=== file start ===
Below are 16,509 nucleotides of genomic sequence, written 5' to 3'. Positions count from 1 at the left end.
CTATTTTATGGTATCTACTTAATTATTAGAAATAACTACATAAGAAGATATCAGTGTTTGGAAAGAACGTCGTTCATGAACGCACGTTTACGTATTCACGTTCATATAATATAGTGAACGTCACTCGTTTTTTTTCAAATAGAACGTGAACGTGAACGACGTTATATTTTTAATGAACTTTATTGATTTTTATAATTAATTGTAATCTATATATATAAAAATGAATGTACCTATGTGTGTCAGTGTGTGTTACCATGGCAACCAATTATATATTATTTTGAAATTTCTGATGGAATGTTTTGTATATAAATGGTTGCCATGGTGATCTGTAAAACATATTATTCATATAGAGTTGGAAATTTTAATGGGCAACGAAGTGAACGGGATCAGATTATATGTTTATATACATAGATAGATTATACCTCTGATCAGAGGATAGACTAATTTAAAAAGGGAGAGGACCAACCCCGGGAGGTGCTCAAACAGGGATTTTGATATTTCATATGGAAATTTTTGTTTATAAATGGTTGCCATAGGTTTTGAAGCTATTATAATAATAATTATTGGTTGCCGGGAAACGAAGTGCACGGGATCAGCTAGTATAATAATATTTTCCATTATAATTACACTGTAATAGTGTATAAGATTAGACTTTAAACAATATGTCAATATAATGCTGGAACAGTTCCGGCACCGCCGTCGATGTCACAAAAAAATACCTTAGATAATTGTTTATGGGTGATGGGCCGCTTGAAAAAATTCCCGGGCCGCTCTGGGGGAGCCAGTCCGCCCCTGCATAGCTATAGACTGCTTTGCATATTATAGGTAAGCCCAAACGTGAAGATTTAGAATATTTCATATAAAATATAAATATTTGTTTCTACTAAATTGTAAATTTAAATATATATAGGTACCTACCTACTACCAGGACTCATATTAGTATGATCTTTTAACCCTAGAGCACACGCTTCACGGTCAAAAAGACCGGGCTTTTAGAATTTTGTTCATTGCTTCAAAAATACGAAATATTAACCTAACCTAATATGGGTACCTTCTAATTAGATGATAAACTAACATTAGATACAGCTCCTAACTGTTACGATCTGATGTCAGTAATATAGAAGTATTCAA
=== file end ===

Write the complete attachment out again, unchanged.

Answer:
Below are 16,509 nucleotides of genomic sequence, written 5' to 3'. Positions count from 1 at the left end.
CTATTTTATGGTATCTACTTAATTATTAGAAATAACTACATAAGAAGATATCAGTGTTTGGAAAGAACGTCGTTCATGAACGCACGTTTACGTATTCACGTTCATATAATATAGTGAACGTCACTCGTTTTTTTTCAAATAGAACGTGAACGTGAACGACGTTATATTTTTAATGAACTTTATTGATTTTTATAATTAATTGTAATCTATATATATAAAAATGAATGTACCTATGTGTGTCAGTGTGTGTTACCATGGCAACCAATTATATATTATTTTGAAATTTCTGATGGAATGTTTTGTATATAAATGGTTGCCATGGTGATCTGTAAAACATATTATTCATATAGAGTTGGAAATTTTAATGGGCAACGAAGTGAACGGGATCAGATTATATGTTTATATACATAGATAGATTATACCTCTGATCAGAGGATAGACTAATTTAAAAAGGGAGAGGACCAACCCCGGGAGGTGCTCAAACAGGGATTTTGATATTTCATATGGAAATTTTTGTTTATAAATGGTTGCCATAGGTTTTGAAGCTATTATAATAATAATTATTGGTTGCCGGGAAACGAAGTGCACGGGATCAGCTAGTATAATAATATTTTCCATTATAATTACACTGTAATAGTGTATAAGATTAGACTTTAAACAATATGTCAATATAATGCTGGAACAGTTCCGGCACCGCCGTCGATGTCACAAAAAAATACCTTAGATAATTGTTTATGGGTGATGGGCCGCTTGAAAAAATTCCCGGGCCGCTCTGGGGGAGCCAGTCCGCCCCTGCATAGCTATAGACTGCTTTGCATATTATAGGTAAGCCCAAACGTGAAGATTTAGAATATTTCATATAAAATATAAATATTTGTTTCTACTAAATTGTAAATTTAAATATATATAGGTACCTACCTACTACCAGGACTCATATTAGTATGATCTTTTAACCCTAGAGCACACGCTTCACGGTCAAAAAGACCGGGCTTTTAGAATTTTGTTCATTGCTTCAAAAATACGAAATATTAACCTAACCTAATATGGGTACCTTCTAATTAGATGATAAACTAACATTAGATACAGCTCCTAACTGTTACGATCTGATGTCAGTAATATAGAAGTATTCAA